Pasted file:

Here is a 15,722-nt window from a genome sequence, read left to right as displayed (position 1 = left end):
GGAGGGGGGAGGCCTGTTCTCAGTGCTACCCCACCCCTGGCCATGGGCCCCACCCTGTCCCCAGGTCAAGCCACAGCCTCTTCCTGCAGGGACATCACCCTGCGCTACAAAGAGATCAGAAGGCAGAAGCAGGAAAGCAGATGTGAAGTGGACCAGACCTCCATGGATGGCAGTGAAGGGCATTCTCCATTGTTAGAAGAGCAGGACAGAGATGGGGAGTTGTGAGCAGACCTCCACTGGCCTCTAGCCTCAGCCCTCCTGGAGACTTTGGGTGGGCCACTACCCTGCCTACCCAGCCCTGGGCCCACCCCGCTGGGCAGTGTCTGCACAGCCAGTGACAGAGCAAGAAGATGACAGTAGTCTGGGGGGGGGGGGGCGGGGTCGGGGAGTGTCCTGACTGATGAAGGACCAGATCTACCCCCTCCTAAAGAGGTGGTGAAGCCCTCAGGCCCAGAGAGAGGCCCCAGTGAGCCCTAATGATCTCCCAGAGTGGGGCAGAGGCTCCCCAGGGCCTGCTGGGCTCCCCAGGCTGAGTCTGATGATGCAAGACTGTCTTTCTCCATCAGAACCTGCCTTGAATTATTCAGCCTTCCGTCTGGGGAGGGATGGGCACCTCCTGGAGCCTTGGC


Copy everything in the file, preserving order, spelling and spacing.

Here is a 15,722-nt window from a genome sequence, read left to right as displayed (position 1 = left end):
GGAGGGGGGAGGCCTGTTCTCAGTGCTACCCCACCCCTGGCCATGGGCCCCACCCTGTCCCCAGGTCAAGCCACAGCCTCTTCCTGCAGGGACATCACCCTGCGCTACAAAGAGATCAGAAGGCAGAAGCAGGAAAGCAGATGTGAAGTGGACCAGACCTCCATGGATGGCAGTGAAGGGCATTCTCCATTGTTAGAAGAGCAGGACAGAGATGGGGAGTTGTGAGCAGACCTCCACTGGCCTCTAGCCTCAGCCCTCCTGGAGACTTTGGGTGGGCCACTACCCTGCCTACCCAGCCCTGGGCCCACCCCGCTGGGCAGTGTCTGCACAGCCAGTGACAGAGCAAGAAGATGACAGTAGTCTGGGGGGGGGGGGGCGGGGTCGGGGAGTGTCCTGACTGATGAAGGACCAGATCTACCCCCTCCTAAAGAGGTGGTGAAGCCCTCAGGCCCAGAGAGAGGCCCCAGTGAGCCCTAATGATCTCCCAGAGTGGGGCAGAGGCTCCCCAGGGCCTGCTGGGCTCCCCAGGCTGAGTCTGATGATGCAAGACTGTCTTTCTCCATCAGAACCTGCCTTGAATTATTCAGCCTTCCGTCTGGGGAGGGATGGGCACCTCCTGGAGCCTTGGC